Many directors and officers liability policies are written on a “claims made and reported” basis. This means that the policy covers only claims that are asserted against the insured and reported to the insurer while the policy is in effect. The requirement that claims be reported during the policy period can lead to coverage difficulties, particularly when claims or potential claims are asserted near the end of a policy period, or when the relevant events leading to the claim straddle two policy periods. For instance, insureds can be placed in a difficult situation when a party is engaging in communications that complain about an alleged error or omission, but that perhaps do not rise to the level of what a non-lawyer would consider to be “claim.” If these communications are not reported to the insurer before the policy period expires, but a subsequent claim is later reported to the successor carrier, that successor carrier may deny coverage based upon a contention that the claim was “made” during the prior policy period or that the insured’s knowledge of the circumstances giving rise to the claim triggers a policy exclusion. The prior insurer, in turn, is likely to assert that there is no coverage because the claim was not reported while its policy was in effect.
Fortunately, many directors and officers liability policies contain provisions allowing the reporting of potential claims or circumstances that may lead to claims, even if no actual claim has been asserted. If done properly and in compliance with the applicable policy language, making a report of potential claims or circumstances that may give rise to claims will allow the insured to seek coverage for a claim that actually results from those circumstances under the insured’s policy even after the policy expires. In effect, the policy period is extended as to any claims that result from the circumstances reported to the insurer.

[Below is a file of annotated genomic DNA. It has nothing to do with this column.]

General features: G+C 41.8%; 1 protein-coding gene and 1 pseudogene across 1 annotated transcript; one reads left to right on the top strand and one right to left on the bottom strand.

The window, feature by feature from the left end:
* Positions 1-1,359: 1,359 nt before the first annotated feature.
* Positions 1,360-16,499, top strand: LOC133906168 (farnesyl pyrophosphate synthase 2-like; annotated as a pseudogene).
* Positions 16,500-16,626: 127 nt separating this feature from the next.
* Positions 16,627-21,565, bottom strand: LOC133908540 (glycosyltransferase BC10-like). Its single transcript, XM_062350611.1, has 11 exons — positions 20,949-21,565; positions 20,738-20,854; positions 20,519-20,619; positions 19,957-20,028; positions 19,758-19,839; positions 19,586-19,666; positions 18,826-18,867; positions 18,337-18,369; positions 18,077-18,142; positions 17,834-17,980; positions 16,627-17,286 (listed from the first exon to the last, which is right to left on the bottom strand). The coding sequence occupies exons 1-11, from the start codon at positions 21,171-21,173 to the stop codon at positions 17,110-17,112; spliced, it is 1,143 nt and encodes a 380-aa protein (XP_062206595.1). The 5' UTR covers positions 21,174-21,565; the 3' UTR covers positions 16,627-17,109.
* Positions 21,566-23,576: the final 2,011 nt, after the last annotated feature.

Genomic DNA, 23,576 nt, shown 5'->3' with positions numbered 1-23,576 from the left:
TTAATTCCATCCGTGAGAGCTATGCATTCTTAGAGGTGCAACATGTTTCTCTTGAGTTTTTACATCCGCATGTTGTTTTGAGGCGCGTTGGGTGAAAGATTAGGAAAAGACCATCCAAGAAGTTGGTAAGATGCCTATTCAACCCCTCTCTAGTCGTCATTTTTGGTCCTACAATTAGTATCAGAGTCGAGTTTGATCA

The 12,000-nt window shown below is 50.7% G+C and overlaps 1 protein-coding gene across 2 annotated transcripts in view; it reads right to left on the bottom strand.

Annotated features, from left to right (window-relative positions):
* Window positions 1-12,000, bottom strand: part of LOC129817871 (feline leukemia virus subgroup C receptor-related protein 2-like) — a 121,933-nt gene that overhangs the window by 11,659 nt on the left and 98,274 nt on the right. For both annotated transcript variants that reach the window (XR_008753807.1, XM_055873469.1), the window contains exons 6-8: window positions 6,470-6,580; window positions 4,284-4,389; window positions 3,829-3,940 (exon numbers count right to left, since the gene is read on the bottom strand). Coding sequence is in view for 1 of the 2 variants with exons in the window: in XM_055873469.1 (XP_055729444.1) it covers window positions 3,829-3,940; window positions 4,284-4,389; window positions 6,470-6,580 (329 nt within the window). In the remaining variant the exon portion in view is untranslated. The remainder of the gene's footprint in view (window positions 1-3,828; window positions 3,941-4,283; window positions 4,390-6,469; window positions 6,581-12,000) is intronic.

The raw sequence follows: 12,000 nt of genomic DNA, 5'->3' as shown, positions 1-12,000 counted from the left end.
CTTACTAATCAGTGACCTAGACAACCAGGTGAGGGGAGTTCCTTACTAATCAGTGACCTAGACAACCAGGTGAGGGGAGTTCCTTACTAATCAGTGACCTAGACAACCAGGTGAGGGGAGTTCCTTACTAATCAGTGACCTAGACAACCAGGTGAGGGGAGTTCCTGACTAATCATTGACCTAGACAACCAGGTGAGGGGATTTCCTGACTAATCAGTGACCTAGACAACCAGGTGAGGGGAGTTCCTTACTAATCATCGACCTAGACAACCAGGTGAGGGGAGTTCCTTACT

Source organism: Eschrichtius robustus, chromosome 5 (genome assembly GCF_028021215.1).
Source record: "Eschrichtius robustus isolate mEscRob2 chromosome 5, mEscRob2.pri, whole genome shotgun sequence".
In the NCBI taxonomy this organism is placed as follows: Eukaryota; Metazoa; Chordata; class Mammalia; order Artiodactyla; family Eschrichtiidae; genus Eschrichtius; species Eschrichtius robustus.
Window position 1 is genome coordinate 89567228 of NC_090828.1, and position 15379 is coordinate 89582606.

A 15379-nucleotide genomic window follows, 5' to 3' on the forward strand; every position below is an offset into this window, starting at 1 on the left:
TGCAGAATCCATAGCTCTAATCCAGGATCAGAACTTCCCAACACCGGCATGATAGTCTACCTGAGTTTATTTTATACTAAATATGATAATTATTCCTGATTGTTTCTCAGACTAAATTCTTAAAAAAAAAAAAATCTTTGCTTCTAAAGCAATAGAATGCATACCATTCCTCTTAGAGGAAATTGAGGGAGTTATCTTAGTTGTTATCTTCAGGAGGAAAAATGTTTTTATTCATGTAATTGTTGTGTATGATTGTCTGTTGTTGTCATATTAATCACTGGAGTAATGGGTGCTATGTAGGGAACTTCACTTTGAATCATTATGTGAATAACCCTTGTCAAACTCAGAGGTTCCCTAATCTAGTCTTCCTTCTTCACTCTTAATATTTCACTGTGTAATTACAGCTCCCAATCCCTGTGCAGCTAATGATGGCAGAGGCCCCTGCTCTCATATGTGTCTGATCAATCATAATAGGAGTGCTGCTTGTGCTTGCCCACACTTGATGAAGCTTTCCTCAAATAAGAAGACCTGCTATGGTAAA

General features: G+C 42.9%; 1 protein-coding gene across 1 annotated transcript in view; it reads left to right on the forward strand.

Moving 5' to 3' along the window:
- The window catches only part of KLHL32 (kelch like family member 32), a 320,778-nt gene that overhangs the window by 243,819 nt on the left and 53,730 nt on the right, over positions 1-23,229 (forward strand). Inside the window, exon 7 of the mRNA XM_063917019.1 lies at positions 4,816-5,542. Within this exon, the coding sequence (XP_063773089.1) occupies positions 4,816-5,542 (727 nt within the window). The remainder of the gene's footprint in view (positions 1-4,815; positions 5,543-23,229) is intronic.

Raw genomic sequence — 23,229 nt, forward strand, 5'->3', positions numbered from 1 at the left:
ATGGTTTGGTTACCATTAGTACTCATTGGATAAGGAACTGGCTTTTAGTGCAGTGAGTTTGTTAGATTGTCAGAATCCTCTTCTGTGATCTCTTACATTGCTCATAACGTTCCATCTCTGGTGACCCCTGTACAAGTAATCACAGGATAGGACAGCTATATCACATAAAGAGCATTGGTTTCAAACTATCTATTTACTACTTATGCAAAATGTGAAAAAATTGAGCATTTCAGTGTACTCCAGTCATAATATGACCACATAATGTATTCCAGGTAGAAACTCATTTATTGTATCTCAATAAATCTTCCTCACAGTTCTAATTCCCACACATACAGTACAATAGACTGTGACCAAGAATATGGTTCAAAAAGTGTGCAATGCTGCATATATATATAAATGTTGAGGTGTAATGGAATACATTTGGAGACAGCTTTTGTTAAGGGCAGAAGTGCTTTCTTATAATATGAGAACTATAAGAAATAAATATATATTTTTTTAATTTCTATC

In light of the stakes at issue, insureds whose directors and officers liability policies are approaching expiration must carefully consider whether they should, or must make a report to their insurer about events that have not yet resulted in a claim, but that may do so after the policy expires. A failure to do so could lead to the unfortunate situation of having continuous coverage in place, but having two insurers each disclaiming any obligation to cover the claim.